"Novak Djokovic," said Vladimir Petrovic, Serbia's ambassador to the U.S., "is the single biggest positive p.r. this country's ever had. He's a positive face of the new democratic Serbia."
By Friday at the Serbia Open his voice had gone raspy and his eyes were rimmed with pink. Still, Djokovic kept rolling. His lingering cold was the one sign that Belgrade was taking its toll, but his wins in spite of it—not a set dropped—showed just how settled he is now.
A year ago Djokovic was a mess. An ill-conceived decision to hire coach Todd Martin to beef up his serving and volleying backfired; Vajda eased into a part-time role, Martin and Djokovic didn't jell, and the result on court was the most disoriented No. 2 player you'll ever see. "The guy couldn't buy a second serve," Courier says. "He looked like he was throwing a javelin."
By April, Martin was gone and the new serve junked, but the damage lingered: a quarterfinal exit in Paris, a disastrous straight-sets loss to Tomas Berdych in the Wimbledon semis. But Vajda was back full-time, and in July, just as Djokovic began grooving his old service motion, he met the man who today may mean more to him than any other: a holistic nutritionist named Igor Cetojevic.
Throughout his career Djokovic had been plagued by respiratory problems and niggling injuries. "Bird flu, anthrax, SARS ... common cough and cold," Roddick said mockingly at the 2008 U.S. Open. "He's either quick to call the trainer or he's the most courageous guy of all time." But Djokovic had long tried to find a solution, even to the point of doing breathing exercises with a Belgrade opera singer. Cetojevic, who says he studied traditional Chinese medicine at a college in Belgrade and earned a degree from the Indian Institute of Magnetotherapy in New Delhi, streamlined Djokovic's diet and cut out gluten altogether. Djokovic, child of a pizza parlor, shed a few pounds yet felt stronger.
"The whole allergy thing was coming from gluten," he says. "I didn't know. We grew up on gluten—bread, pasta—and I was consuming it in big, big amounts. I guess I'm very sensitive."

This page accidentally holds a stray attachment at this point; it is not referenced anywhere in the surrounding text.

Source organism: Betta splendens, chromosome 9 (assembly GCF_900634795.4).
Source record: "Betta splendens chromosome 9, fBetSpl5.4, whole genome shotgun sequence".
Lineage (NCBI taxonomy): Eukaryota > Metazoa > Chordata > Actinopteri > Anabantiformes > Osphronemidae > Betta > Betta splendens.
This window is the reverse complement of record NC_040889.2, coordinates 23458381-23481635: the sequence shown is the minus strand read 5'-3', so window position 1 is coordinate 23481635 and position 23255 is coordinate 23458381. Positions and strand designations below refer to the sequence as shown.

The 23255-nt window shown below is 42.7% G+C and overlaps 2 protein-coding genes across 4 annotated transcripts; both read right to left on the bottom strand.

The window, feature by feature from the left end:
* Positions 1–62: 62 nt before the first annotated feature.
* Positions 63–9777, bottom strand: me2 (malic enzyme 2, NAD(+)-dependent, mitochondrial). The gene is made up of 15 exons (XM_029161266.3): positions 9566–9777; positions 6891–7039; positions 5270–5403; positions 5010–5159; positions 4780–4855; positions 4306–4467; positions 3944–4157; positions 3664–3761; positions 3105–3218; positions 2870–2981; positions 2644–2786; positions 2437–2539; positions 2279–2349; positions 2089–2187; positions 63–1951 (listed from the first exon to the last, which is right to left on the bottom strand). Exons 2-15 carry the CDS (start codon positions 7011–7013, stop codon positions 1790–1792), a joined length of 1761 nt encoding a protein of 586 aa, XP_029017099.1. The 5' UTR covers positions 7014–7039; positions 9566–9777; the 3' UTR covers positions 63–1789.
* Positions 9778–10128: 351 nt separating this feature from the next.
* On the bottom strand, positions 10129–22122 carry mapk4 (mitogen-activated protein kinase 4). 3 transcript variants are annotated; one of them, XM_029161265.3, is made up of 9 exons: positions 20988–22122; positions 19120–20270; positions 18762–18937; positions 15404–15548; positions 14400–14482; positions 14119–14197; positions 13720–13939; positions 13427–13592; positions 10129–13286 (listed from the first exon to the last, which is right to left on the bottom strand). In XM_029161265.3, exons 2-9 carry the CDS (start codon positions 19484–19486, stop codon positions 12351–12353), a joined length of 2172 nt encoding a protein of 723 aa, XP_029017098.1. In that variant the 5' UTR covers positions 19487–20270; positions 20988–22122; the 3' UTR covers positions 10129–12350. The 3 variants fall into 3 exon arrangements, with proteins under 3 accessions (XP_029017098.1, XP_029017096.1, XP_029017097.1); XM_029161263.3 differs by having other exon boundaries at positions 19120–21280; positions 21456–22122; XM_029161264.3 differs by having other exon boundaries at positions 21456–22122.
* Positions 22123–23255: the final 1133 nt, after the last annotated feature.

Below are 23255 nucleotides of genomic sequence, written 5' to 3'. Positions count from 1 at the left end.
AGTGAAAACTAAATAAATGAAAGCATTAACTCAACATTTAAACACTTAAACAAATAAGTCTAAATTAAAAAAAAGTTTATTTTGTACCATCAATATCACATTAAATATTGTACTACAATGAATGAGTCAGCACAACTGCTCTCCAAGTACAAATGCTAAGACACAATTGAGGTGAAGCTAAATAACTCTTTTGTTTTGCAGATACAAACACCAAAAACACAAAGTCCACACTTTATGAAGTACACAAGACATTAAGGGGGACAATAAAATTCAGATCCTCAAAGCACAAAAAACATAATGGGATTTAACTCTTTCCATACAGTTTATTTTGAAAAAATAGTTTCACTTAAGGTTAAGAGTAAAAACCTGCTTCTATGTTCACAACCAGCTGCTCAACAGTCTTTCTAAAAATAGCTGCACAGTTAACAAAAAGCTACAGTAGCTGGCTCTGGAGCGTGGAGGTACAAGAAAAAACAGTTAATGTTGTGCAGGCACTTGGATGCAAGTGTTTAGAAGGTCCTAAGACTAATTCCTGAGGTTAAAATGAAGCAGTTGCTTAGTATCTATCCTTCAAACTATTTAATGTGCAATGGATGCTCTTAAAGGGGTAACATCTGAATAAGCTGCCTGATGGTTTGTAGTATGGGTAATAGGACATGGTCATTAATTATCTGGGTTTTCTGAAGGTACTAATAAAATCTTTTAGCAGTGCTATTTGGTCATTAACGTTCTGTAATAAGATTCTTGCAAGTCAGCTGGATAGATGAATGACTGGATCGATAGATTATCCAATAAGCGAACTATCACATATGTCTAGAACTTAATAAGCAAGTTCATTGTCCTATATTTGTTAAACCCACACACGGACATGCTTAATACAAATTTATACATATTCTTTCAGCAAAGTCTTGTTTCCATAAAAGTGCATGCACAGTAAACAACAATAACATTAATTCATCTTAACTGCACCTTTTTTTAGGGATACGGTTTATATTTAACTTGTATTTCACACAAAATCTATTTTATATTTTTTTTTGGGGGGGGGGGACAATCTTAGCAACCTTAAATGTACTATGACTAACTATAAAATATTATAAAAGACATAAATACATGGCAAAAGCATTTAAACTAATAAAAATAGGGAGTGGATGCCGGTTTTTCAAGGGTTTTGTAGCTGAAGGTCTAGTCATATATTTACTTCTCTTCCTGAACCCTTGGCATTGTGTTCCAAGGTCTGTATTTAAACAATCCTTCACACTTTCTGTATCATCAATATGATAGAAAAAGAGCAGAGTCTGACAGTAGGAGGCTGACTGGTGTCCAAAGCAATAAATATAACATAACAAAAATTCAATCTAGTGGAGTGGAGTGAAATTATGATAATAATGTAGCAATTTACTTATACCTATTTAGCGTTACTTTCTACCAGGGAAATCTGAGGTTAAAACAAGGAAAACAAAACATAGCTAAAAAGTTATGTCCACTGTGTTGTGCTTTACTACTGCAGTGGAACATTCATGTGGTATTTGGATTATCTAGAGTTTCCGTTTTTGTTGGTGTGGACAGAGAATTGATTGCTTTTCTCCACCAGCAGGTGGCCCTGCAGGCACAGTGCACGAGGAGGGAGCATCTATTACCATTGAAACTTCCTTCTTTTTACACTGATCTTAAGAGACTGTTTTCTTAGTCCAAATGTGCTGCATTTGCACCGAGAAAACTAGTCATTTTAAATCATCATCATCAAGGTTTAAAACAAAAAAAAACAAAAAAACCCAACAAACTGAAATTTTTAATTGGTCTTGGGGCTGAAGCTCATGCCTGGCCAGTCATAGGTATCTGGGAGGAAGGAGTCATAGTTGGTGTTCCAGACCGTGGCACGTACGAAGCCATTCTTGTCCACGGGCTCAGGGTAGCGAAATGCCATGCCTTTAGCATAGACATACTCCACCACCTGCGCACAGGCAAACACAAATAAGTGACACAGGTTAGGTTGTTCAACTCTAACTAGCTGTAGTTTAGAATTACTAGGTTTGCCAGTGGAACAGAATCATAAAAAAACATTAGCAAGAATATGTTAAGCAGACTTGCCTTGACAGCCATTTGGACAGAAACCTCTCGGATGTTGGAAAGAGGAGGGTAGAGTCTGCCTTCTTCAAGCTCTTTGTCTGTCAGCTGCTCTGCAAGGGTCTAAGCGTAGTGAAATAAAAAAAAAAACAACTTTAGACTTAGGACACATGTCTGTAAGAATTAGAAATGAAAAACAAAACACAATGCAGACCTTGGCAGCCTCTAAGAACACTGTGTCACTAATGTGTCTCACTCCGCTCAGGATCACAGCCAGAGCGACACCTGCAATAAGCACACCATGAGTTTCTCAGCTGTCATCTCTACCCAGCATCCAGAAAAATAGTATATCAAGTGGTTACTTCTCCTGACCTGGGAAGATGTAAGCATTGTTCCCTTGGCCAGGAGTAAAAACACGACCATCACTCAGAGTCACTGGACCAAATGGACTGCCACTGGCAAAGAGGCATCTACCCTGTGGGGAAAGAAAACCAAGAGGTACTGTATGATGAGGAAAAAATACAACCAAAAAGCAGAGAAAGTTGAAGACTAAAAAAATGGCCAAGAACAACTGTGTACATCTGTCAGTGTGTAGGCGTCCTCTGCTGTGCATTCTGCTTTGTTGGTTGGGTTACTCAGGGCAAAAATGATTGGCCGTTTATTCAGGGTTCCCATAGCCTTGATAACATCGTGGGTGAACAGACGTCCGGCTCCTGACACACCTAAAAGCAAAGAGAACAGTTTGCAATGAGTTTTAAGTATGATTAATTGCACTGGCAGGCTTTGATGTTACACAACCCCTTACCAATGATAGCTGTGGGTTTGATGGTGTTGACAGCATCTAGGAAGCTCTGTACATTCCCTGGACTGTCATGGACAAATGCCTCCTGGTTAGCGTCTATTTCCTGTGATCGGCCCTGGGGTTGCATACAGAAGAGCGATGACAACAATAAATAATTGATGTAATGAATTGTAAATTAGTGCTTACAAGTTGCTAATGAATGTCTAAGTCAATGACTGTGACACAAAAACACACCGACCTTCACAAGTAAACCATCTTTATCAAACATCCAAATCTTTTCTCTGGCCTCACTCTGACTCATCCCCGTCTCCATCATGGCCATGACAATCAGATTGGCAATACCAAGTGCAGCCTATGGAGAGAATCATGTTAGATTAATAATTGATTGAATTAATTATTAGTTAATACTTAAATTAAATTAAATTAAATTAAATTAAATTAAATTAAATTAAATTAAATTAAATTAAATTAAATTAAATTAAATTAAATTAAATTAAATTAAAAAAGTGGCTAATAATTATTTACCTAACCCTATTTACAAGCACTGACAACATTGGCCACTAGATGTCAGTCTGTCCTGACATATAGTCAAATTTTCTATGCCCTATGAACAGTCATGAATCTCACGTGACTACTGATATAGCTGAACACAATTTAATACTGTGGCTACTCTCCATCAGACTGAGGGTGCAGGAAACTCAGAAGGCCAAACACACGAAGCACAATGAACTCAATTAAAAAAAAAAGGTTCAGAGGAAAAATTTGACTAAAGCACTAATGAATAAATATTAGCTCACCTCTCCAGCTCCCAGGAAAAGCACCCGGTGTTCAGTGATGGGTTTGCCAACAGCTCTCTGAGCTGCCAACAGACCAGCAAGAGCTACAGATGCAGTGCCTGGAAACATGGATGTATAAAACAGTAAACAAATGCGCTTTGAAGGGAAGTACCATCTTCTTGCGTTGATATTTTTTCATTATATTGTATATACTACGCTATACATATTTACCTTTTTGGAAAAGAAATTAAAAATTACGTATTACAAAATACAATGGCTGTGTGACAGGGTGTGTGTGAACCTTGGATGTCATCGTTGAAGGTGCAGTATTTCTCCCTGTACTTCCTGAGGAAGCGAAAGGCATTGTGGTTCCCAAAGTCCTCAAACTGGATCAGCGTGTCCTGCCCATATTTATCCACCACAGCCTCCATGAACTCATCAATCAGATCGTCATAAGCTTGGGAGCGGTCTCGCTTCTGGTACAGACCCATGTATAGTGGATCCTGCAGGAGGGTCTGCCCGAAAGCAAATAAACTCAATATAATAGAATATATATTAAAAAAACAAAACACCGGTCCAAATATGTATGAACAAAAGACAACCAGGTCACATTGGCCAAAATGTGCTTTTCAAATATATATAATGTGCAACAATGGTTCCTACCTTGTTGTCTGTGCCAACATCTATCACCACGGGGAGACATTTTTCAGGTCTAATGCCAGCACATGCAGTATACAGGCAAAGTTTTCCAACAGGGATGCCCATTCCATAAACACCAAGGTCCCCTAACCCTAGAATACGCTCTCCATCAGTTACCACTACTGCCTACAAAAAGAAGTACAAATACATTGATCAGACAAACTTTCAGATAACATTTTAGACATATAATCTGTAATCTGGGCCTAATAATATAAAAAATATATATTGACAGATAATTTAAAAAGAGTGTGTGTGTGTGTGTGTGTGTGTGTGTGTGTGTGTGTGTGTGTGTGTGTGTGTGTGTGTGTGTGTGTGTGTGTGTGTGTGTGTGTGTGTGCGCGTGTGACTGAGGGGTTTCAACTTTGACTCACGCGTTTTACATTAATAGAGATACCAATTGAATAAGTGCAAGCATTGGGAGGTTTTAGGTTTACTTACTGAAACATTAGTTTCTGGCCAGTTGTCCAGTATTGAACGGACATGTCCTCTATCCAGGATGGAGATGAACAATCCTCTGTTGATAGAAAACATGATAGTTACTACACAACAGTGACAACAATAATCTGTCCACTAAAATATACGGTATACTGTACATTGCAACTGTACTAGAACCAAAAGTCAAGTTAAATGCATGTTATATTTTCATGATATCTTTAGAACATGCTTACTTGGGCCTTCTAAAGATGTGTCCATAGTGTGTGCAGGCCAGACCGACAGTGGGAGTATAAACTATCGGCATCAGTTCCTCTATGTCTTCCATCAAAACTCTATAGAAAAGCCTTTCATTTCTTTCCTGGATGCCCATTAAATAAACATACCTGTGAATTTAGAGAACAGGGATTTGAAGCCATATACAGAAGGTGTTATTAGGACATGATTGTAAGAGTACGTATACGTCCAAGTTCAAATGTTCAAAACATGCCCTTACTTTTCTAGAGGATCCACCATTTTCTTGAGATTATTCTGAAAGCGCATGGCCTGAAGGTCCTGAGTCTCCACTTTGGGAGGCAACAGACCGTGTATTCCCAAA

Cetojevic, who is also a member of the Serbia Messengers motorcycle club, is a fixture at Djokovic's matches, yelling huzzahs from the players' box, though he has little idea of what he's watching. "He doesn't even know the tennis terms: He calls a match a game," Djokovic says. "He's a very funny guy. He brought this positive energy to the team and a fresh voice."
With his entourage now solid, his body reset and his nerve tempered by the fires of the Davis Cup, Djokovic's confidence soared. It sounds simple, a matter of just getting all the elements lined up, but few players figure out how to get the balance just right. That harmony includes his girlfriend of five years, Jelena Ristic. "Everything came into the right place," he says. "My mind-set is different now; I have a different approach to my life, to my profession. I'm more stable emotionally. I feel much tougher mentally: That's the learning and experience you get playing at the highest level. Physically, I've always tried to stay fit, I've been very dedicated—and that's what's paying off right now."
Still, it must be jarring to come back to the city of your youth, a place where you were once an unknown, and see your face plastered on billboards, your name on sugar packets and key chains. There's your brother wearing a T-shirt with your face on his chest. There's a life-sized faux terra-cotta statue of you. There's nearly every male in town sporting your peltlike hairstyle, like a scene out of a film called Being Nole Djokovic. "The restaurant is called Novak, the café is called Novak—even the water is called Novak," said an attendant on the tournament grounds. She laughed. "I'm the only thing here that is not called Novak."
It's a fight for him to remain normal in Belgrade, and Djokovic kept trying to connect with those who knew him before he became a national symbol. He called a boyhood pal he hadn't seen in four years, urging him to please come by. He took the most delight—"Time for revenge!"—in thrashing the Slovenian player Blaz Kavcic in the quarterfinals because Kavcic had beaten him at 14. The past, even the most distant, matters to him more than ever now. Without it, Djokovic would be adrift.